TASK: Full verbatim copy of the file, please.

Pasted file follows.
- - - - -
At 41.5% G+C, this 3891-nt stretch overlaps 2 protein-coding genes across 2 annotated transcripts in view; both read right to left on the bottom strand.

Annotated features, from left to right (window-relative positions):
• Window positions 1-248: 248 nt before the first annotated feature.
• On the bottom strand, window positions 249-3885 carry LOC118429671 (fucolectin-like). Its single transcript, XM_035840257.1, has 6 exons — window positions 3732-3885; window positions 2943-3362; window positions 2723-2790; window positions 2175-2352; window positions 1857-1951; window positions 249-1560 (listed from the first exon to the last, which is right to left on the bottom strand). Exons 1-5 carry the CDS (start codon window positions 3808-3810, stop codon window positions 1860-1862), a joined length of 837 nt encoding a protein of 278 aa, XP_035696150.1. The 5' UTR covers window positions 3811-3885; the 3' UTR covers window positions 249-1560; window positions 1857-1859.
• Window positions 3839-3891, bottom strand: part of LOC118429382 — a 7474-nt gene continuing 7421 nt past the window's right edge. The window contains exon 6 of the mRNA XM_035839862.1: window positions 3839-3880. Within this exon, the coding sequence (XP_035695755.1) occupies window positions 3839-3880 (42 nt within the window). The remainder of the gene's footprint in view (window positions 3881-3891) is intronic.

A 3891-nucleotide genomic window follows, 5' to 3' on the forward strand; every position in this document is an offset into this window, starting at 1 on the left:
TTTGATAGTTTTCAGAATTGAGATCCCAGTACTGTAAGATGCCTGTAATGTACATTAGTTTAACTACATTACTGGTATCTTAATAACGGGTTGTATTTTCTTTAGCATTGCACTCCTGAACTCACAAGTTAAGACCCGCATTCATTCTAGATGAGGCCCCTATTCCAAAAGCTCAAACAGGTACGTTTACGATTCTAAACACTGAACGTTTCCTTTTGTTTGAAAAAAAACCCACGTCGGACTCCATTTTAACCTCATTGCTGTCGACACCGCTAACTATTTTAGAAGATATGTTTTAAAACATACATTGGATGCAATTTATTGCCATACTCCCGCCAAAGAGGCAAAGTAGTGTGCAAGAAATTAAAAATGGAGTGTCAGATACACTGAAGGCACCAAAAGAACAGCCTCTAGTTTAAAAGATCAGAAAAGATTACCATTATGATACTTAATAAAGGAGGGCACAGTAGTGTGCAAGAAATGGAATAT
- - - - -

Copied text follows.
At 41.5% G+C, this 3891-nt stretch overlaps 2 protein-coding genes across 2 annotated transcripts in view; both read right to left on the bottom strand.

Annotated features, from left to right (window-relative positions):
• Window positions 1-248: 248 nt before the first annotated feature.
• On the bottom strand, window positions 249-3885 carry LOC118429671 (fucolectin-like). Its single transcript, XM_035840257.1, has 6 exons — window positions 3732-3885; window positions 2943-3362; window positions 2723-2790; window positions 2175-2352; window positions 1857-1951; window positions 249-1560 (listed from the first exon to the last, which is right to left on the bottom strand). Exons 1-5 carry the CDS (start codon window positions 3808-3810, stop codon window positions 1860-1862), a joined length of 837 nt encoding a protein of 278 aa, XP_035696150.1. The 5' UTR covers window positions 3811-3885; the 3' UTR covers window positions 249-1560; window positions 1857-1859.
• Window positions 3839-3891, bottom strand: part of LOC118429382 — a 7474-nt gene continuing 7421 nt past the window's right edge. The window contains exon 6 of the mRNA XM_035839862.1: window positions 3839-3880. Within this exon, the coding sequence (XP_035695755.1) occupies window positions 3839-3880 (42 nt within the window). The remainder of the gene's footprint in view (window positions 3881-3891) is intronic.

A 3891-nucleotide genomic window follows, 5' to 3' on the forward strand; every position in this document is an offset into this window, starting at 1 on the left:
TTTGATAGTTTTCAGAATTGAGATCCCAGTACTGTAAGATGCCTGTAATGTACATTAGTTTAACTACATTACTGGTATCTTAATAACGGGTTGTATTTTCTTTAGCATTGCACTCCTGAACTCACAAGTTAAGACCCGCATTCATTCTAGATGAGGCCCCTATTCCAAAAGCTCAAACAGGTACGTTTACGATTCTAAACACTGAACGTTTCCTTTTGTTTGAAAAAAAACCCACGTCGGACTCCATTTTAACCTCATTGCTGTCGACACCGCTAACTATTTTAGAAGATATGTTTTAAAACATACATTGGATGCAATTTATTGCCATACTCCCGCCAAAGAGGCAAAGTAGTGTGCAAGAAATTAAAAATGGAGTGTCAGATACACTGAAGGCACCAAAAGAACAGCCTCTAGTTTAAAAGATCAGAAAAGATTACCATTATGATACTTAATAAAGGAGGGCACAGTAGTGTGCAAGAAATGGAATAT